In most cases, leads are the premier metric for any pay-per-click (PPC) campaign. Sure, click-through rate (CTR), cost per click (CPC), bounce rate, pages per visit, and other data are important. This information is great for measuring performance and progress -- and optimizing campaigns -- but typically the end goal of a PPC campaign is generating leads and ultimately sales.
Tracking online conversions is easy with PPC and web analytics programs, such as Google AdWords and Google Analytics. These tools associate online conversions directly with a campaign, ad group, ad and keyword. Unfortunately, as soon as someone picks up a phone, this useful lead intelligence is lost. To effectively gauge PPC campaign success you need to see all pieces of the lead-conversion puzzle, whether activ... > Read more
If you manage an AdWords account, you know it’s not an 8 to 5 job. You can probably relate to the experience of checking campaign spend every five minutes to make sure you pause a campaign at just the right moment so you don’t exceed your budget. Well, Google has taken another step to solve all of life’s problems with the release of AdWords automated rules.
Automated rules have been out in limited release since December, but the feature is now available on all accounts. This new tool allows you to schedule automatic changes to your accounts. I’m going to go through the basics of using automated rules, so get ready because you are about to have a lot more free time on your hands. What You Can Automate There are currently three types of changes you can automate: Stat... > Read more
How many of you out there have always wanted to start your own SEO company, but were intimidated by all the work, experience and investment it would require? Obviously, you never bothered to Google "how to start an seo business," because if you had, you would have found this eHow article which explains just how easy it is to do! In fact, according to eHow, you can start your own SEO business in three stupidly simple steps: 1.
"Create your own website." This is crucial because if you don't even have a website, how are you going to convince people that you know anything about the Internet? Don't get too caught up in this part though – just include your email address and phone number so people can reach you. That should about do it. (Oh, also: Add a blog and blog a lot about SEO and make s... > Read more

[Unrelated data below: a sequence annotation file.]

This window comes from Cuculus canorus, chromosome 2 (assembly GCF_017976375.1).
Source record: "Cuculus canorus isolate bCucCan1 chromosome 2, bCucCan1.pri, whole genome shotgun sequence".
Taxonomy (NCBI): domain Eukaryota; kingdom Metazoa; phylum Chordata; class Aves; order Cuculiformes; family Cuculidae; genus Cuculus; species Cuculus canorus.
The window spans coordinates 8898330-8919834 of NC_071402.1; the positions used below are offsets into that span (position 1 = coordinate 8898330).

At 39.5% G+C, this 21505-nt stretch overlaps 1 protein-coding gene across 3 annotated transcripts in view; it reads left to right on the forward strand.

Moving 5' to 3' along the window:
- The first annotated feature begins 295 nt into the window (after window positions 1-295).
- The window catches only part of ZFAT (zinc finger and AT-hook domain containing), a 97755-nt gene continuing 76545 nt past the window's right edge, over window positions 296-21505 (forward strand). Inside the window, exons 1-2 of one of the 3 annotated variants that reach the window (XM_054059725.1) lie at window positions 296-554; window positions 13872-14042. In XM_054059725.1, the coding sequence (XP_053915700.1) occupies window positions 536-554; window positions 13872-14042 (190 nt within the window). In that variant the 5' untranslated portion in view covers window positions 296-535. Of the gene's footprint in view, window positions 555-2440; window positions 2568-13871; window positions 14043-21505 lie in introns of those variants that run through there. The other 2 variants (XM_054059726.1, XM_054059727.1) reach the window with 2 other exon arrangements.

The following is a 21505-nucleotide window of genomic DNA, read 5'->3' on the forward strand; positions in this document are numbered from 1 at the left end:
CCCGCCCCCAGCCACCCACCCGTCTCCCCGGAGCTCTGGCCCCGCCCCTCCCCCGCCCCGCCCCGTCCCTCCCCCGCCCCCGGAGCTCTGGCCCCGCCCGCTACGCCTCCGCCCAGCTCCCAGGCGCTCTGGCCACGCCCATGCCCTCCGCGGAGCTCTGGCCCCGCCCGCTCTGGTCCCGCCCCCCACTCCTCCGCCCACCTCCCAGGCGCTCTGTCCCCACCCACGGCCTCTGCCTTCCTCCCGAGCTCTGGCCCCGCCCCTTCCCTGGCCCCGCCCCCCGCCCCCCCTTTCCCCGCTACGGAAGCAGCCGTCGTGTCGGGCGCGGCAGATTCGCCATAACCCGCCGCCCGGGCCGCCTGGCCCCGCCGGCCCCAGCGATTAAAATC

If you're a regular reader of link building content then you're likely no stranger to great link building companies like Buzzstream and Ontolo, and you probably know about a lot of the best link building blogs, but the reality is there is a lot of great link building content "hidden" within more general SEO and online marketing blogs.
Here are five great examples: 1. Ross Hudgens Link Building Posts Ross has a lot of interesting link building tips (like building links with Google alerts) and some of the best (best here meaning "hardest hitting" and most effective at eliciting actionable advice) interviews on the subject of link building. He also writes in-depth on important and somewhat underdiscussed link building topics like evaluating directories and how to value a ... > Read more
The lead generation space is extremely competitive. Bids are high, CPA’s are low and everyone wants the highest margin possible. To combat this, many lead generation companies will utilize all internet marketing channels available – specifically SEM, SEO, email, social and affiliate marketing. For companies in this space, ROI is what matters.
How many leads you generate is not the deciding factor – it is what those leads are worth and how much profit you are making. Google and Bing are great sources of quality traffic, but they are also very competitive and can get very expensive. This has made SEM managers and lead generators into extremely resourceful traffic generators. By utilizing second-tier search engines and different ad networks, SEM managers are able to generate similar qu... > Read more